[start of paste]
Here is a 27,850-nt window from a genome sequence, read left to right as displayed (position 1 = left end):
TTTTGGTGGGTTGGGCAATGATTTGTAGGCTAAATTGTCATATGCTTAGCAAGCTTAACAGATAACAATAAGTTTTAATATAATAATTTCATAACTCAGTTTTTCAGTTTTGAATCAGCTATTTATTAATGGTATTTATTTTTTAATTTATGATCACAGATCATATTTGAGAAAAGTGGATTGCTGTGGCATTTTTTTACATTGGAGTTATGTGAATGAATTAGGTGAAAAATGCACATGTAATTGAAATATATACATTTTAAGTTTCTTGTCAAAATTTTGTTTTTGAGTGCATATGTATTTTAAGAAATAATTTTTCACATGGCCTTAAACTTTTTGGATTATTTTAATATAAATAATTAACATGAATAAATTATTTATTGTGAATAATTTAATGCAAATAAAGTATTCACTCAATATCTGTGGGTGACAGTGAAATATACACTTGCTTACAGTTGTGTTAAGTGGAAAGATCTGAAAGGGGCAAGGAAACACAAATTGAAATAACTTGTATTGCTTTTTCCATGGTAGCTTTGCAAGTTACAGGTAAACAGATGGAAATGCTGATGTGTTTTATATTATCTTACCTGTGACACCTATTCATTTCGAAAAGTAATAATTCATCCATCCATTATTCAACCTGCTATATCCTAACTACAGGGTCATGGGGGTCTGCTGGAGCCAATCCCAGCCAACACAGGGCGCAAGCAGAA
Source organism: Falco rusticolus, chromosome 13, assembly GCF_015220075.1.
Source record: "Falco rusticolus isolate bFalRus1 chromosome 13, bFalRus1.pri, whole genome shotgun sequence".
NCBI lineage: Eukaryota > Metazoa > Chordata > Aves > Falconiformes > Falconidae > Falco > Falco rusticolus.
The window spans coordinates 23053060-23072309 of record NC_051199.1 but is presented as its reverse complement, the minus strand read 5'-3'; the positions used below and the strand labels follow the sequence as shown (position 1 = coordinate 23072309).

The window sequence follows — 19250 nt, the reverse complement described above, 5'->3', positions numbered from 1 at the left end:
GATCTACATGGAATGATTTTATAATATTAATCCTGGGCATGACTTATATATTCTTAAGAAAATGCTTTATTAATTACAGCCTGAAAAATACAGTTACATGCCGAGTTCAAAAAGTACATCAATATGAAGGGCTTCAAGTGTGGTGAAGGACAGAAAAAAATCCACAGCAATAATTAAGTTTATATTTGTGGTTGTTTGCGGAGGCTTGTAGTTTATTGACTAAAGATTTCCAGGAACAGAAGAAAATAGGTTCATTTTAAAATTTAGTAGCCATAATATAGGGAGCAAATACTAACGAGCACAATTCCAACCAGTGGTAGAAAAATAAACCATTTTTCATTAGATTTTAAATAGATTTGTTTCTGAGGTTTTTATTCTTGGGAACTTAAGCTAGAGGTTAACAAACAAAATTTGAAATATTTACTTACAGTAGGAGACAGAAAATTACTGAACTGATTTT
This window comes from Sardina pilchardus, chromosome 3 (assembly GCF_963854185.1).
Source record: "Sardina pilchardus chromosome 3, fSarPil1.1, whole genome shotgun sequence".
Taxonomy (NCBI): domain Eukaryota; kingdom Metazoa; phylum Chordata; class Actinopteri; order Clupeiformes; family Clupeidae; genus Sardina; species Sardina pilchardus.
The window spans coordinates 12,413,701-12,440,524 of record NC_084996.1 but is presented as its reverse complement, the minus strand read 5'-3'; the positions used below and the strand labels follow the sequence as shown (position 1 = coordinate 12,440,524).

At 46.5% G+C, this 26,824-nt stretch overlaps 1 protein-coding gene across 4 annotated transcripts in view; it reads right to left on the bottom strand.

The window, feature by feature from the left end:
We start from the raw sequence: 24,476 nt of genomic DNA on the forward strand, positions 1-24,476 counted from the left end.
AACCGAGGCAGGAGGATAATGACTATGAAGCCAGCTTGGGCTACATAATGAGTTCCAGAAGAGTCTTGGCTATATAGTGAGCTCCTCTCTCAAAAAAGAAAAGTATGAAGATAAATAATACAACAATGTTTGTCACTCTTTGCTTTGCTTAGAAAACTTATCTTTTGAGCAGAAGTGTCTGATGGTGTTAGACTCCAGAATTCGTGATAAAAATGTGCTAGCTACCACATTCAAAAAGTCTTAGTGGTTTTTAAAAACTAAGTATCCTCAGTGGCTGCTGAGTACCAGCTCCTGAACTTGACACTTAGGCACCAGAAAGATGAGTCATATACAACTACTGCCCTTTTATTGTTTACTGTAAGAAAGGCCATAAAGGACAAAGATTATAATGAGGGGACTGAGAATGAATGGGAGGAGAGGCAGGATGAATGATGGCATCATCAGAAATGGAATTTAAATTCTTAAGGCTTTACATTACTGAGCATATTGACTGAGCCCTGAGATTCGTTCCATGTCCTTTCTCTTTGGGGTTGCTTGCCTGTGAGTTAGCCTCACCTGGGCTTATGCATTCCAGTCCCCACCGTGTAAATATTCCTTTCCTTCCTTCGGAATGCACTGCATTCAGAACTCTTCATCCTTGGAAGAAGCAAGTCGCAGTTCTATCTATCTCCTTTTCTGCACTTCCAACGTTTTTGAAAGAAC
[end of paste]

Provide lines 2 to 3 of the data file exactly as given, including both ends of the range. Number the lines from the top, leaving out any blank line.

TTTTGGTGGGTTGGGCAATGATTTGTAGGCTAAATTGTCATATGCTTAGCAAGCTTAACAGATAACAATAAGTTTTAATATAATAATTTCATAACTCAGTTTTTCAGTTTTGAATCAGCTATTTATTAATGGTATTTATTTTTTAATTTATGATCACAGATCATATTTGAGAAAAGTGGATTGCTGTGGCATTTTTTTACATTGGAGTTATGTGAATGAATTAGGTGAAAAATGCACATGTAATTGAAATATATACATTTTAAGTTTCTTGTCAAAATTTTGTTTTTGAGTGCATATGTATTTTAAGAAATAATTTTTCACATGGCCTTAAACTTTTTGGATTATTTTAATATAAATAATTAACATGAATAAATTATTTATTGTGAATAATTTAATGCAAATAAAGTATTCACTCAATATCTGTGGGTGACAGTGAAATATACACTTGCTTACAGTTGTGTTAAGTGGAAAGATCTGAAAGGGGCAAGGAAACACAAATTGAAATAACTTGTATTGCTTTTTCCATGGTAGCTTTGCAAGTTACAGGTAAACAGATGGAAATGCTGATGTGTTTTATATTATCTTACCTGTGACACCTATTCATTTCGAAAAGTAATAATTCATCCATCCATTATTCAACCTGCTATATCCTAACTACAGGGTCATGGGGGTCTGCTGGAGCCAATCCCAGCCAACACAGGGCGCAAGCAGAA
Source organism: Falco rusticolus, chromosome 13, assembly GCF_015220075.1.